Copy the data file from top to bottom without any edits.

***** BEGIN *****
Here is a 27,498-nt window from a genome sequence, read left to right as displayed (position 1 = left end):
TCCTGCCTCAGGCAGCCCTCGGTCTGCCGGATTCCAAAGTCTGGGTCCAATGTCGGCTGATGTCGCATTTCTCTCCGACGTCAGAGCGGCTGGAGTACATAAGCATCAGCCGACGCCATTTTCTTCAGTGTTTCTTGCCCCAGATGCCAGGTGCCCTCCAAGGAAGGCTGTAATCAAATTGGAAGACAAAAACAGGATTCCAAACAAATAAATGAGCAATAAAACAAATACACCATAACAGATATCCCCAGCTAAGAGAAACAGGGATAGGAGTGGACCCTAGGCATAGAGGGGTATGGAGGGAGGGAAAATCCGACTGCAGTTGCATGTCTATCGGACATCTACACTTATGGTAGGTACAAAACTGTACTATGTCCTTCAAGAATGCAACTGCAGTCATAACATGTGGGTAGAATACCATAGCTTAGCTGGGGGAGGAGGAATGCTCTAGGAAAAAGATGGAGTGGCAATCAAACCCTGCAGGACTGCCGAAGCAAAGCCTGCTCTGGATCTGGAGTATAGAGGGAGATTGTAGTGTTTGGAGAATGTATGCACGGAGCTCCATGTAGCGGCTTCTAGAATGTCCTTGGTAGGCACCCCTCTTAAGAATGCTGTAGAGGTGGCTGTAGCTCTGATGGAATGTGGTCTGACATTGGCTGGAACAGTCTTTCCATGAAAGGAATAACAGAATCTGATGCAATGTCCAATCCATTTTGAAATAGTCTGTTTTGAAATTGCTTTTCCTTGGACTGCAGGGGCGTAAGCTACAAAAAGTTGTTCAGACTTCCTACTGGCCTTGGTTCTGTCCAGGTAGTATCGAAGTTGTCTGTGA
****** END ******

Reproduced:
Here is a 27,498-nt window from a genome sequence, read left to right as displayed (position 1 = left end):
TCCTGCCTCAGGCAGCCCTCGGTCTGCCGGATTCCAAAGTCTGGGTCCAATGTCGGCTGATGTCGCATTTCTCTCCGACGTCAGAGCGGCTGGAGTACATAAGCATCAGCCGACGCCATTTTCTTCAGTGTTTCTTGCCCCAGATGCCAGGTGCCCTCCAAGGAAGGCTGTAATCAAATTGGAAGACAAAAACAGGATTCCAAACAAATAAATGAGCAATAAAACAAATACACCATAACAGATATCCCCAGCTAAGAGAAACAGGGATAGGAGTGGACCCTAGGCATAGAGGGGTATGGAGGGAGGGAAAATCCGACTGCAGTTGCATGTCTATCGGACATCTACACTTATGGTAGGTACAAAACTGTACTATGTCCTTCAAGAATGCAACTGCAGTCATAACATGTGGGTAGAATACCATAGCTTAGCTGGGGGAGGAGGAATGCTCTAGGAAAAAGATGGAGTGGCAATCAAACCCTGCAGGACTGCCGAAGCAAAGCCTGCTCTGGATCTGGAGTATAGAGGGAGATTGTAGTGTTTGGAGAATGTATGCACGGAGCTCCATGTAGCGGCTTCTAGAATGTCCTTGGTAGGCACCCCTCTTAAGAATGCTGTAGAGGTGGCTGTAGCTCTGATGGAATGTGGTCTGACATTGGCTGGAACAGTCTTTCCATGAAAGGAATAACAGAATCTGATGCAATGTCCAATCCATTTTGAAATAGTCTGTTTTGAAATTGCTTTTCCTTGGACTGCAGGGGCGTAAGCTACAAAAAGTTGTTCAGACTTCCTACTGGCCTTGGTTCTGTCCAGGTAGTATCGAAGTTGTCTGTGA